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Gabriele Velenich November 6, 2001 06:48

Aeroacustic problem in Automotive field
Do you know any SOFTWARE to be able to solve aeroacustic problem in Automotive field like this: how I investigate pressure fluctuations generated by unsteady hydrodynamic flow structures on the vehicle surface that are a source of wind-generated noise? How can evaluate noise and buffeting problems for the "spider" car. I have found on the web a paper with PowerFlow about this problem. Can you send me further information?

Yours sincerely

Gabriele Vèlenich

Helge November 7, 2001 04:28

Re: Aeroacustic problem in Automotive field
1) Aeroacoustic is one of the remaining big problems in CFD. But some steps are done. 2) STAR-CD offers a tool which claims to be able to do such analyses. But as far as I know this tool is "only" a post processing tool which generates pressure fluctuations based on the calculated turbulence field. May be this is sufficient to solve engineering problems like the reduction of buffeting. 3) Powerflow also claims to be able to solve aeroacoustic problems. This is due to the fact that powerflow in general only performs time dependent simulations with a very small time step. For the buffeting problem that is may be enough because you can expect frequencies lower then 100 Hz. But even for this frequency you should use a time step lower then 1/600 sec 4) In any case the results strongly depend on the ability of the code to solve for the turbulence in the flow field and this is as you know also one of the big problems in CFD 5) to sum up: with lots of experience in CFD connected with experimentation you may be able to judge wether one geometry is better then another due to noise generation. But you should not expect to get exact results of frequencies or noise levels

Smith November 7, 2001 05:19

Re: Aeroacustic problem in Automotive field
In general, there are 2 big issues in computational aeroacoustics, one is the acurate temporal and spatial resolution of the source terms - you need a lot of mesh and you need to run with very small timesteps.

The other is the propagation of those sources to the far field where they are heard by the 'observer'. This can be done either directly (i.e mesh the far field => even more mesh!) or analyticaly using something like Ffowcs-Williams/Hawkins version of Lighthill's acoustic analogy (lots of net references for this).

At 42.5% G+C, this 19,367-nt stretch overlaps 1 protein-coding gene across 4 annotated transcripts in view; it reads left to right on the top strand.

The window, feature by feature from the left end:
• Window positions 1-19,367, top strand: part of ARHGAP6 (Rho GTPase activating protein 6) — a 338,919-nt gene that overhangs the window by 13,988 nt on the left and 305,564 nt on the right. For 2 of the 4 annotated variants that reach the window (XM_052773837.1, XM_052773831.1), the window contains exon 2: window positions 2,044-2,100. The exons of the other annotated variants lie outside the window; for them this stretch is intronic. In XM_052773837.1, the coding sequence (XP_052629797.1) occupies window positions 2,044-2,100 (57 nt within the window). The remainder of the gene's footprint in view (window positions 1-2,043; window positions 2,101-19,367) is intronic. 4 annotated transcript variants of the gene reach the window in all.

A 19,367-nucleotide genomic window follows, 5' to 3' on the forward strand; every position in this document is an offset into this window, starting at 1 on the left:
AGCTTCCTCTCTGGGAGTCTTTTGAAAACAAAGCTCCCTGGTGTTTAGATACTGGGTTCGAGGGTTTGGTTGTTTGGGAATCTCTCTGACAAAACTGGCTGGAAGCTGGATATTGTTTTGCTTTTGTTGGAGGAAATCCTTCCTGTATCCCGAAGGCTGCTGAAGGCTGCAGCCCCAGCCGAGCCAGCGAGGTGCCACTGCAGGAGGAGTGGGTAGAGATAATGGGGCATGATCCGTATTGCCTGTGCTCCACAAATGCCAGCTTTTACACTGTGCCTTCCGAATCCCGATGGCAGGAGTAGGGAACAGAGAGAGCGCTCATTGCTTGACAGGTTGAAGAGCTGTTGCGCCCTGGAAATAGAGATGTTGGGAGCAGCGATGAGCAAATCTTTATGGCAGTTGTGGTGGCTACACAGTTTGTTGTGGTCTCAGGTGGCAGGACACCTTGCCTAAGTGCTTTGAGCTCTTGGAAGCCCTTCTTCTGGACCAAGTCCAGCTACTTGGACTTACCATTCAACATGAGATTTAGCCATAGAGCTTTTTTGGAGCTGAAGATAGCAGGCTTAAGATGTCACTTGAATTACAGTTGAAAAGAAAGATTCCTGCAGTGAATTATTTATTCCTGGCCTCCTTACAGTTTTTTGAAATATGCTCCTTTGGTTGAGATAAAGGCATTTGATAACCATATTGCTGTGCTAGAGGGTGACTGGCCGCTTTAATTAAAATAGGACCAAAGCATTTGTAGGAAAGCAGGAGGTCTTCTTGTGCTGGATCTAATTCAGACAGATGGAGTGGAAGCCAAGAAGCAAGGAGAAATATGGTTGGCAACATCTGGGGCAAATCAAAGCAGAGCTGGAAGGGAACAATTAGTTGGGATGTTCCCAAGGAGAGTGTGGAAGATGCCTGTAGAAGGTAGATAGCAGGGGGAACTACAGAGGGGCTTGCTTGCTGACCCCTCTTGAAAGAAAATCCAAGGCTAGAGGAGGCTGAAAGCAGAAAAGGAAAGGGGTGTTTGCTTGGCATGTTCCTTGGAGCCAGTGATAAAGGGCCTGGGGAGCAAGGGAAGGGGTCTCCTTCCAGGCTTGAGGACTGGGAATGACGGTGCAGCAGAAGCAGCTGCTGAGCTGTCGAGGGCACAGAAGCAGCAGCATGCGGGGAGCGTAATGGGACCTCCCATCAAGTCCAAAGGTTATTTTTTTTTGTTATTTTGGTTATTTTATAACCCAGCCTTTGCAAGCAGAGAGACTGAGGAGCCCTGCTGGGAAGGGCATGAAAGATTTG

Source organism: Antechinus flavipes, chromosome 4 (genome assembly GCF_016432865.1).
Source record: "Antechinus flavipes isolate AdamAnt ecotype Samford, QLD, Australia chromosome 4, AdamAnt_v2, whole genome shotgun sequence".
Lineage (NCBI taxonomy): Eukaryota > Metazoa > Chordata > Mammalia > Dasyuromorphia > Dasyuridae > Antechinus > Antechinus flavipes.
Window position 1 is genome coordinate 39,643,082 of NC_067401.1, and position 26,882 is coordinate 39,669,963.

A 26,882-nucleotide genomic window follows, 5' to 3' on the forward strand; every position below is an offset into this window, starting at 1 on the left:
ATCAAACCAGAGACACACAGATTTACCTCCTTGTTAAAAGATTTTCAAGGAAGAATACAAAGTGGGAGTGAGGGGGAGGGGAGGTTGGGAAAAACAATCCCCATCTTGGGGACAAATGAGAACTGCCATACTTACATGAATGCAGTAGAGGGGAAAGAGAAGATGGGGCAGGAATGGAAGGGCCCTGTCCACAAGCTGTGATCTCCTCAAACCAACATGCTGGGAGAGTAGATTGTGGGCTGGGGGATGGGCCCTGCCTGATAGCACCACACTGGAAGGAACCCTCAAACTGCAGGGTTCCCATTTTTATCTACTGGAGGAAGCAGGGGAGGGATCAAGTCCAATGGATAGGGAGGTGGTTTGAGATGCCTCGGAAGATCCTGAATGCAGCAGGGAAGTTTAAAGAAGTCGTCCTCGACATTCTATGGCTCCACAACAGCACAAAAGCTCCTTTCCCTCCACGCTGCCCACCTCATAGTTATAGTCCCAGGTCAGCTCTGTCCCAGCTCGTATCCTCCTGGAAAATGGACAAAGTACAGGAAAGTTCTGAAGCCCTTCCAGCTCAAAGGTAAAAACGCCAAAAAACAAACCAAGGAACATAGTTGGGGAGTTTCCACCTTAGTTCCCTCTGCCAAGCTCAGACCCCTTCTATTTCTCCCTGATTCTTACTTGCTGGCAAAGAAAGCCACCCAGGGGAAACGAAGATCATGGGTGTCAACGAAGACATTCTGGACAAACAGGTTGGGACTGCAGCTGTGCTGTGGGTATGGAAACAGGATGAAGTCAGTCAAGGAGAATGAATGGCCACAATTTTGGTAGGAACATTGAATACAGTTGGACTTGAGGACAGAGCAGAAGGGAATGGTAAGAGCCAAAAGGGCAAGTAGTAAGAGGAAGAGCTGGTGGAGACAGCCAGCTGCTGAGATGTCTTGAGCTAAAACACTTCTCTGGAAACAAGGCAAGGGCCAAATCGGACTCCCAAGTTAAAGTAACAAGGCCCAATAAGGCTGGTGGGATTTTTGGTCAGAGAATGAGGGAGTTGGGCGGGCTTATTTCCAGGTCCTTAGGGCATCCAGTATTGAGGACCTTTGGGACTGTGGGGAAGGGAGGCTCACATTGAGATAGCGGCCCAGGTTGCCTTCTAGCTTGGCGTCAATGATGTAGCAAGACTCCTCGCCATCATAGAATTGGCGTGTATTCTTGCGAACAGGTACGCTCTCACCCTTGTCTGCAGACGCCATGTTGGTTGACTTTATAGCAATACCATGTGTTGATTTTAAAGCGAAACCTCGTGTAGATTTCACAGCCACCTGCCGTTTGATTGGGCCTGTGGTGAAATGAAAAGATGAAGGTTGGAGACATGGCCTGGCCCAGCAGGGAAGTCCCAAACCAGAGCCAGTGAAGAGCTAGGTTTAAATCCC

In most problems the noise energy is a very small percentage of the total (say 1-2%) so if your flow solution contains a couple of % error your noise prediction will be completely wrong.

Dimitri Nicolopoulos November 7, 2001 07:16

Re: Aeroacustic problem in Automotive field
Our software RADIOSS-CFD is mostly used for aeroacoustic numerical simulations. RADIOSS-CFD ios a FE code that solves the NS equations (LES turbulence) fully coupled with the structure in the time domain (explicit time integrator). We provide boundaries with prescribed acoustic impedance as well. So far, the code has been used successfully for problems like exhausts, intakes, centrifugal and axial fans, side mirrors and generally speaking components. Full car simulations require *lots* of CPU ressources. You can check our website for examples and published papers:

Dimitri Nicolopoulos

Kosala W. November 7, 2001 14:25

Dear Gabriele,

PAM-FLOW from ESI Group is a finite element based explicit solver that is used extensively for aeroacoustics simulations within the automotive industry. PAM-FLOW can handle both low frequency and high frequency phenomena.

Proven automotive applications include sunroof and side window buffeting, wind rush noise due to side mirrors, A-pillar, wipers, roof-racks etc., and internal components such as intake manifolds, engine cooling fans and HVAC systems.

We provide an integrated auto-mesher that facilitates boundary layer meshing, even for ultra-complex geometries. CPU requirements are addressed by highly scalable parallel solvers.

Please visit our website ( or contact me for additional details.

Best Regards Kosala Wickramasinghe ESI North America

Bipin December 11, 2001 04:43

Re: Aeroacustic problem in Automotive field

The Fluent6.0 version would be able to do aero-acoustic modeling. This can be done through use of udf built by FLuent.

Lighthill-Curle analogy is used for noise computation in which it was not necessary to have grid upto the observers point.

The code has been verified for simulating noise due to flow over a

1. Flat plate 2. 2D cylinder.

For both the cases the results were in GOOD aggrement with the experimental one. Both the sound generated and dominant shedding frequency was claculated in close aggrement(St. Number was 0.191 for Fluent & 0.186 for Experiment).

However, this was done using LES for modeling flow. The noise prediction would be directly depending upon the prediction of pressure values.

The overall code is very easy to use and had been demonstrated to customers like GM.


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